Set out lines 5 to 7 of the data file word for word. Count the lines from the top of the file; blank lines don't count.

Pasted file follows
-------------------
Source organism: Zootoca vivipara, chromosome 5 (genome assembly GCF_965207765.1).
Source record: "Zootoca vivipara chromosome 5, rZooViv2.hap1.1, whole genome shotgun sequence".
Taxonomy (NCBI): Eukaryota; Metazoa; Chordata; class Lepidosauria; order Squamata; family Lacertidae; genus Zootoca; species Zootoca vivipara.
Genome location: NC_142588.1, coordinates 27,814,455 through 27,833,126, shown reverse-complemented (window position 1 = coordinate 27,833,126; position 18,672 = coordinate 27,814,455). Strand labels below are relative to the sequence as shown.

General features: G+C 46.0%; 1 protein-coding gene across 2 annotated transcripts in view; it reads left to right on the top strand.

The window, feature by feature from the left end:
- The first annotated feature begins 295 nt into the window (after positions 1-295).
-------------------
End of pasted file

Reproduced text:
General features: G+C 46.0%; 1 protein-coding gene across 2 annotated transcripts in view; it reads left to right on the top strand.

The window, feature by feature from the left end:
- The first annotated feature begins 295 nt into the window (after positions 1-295).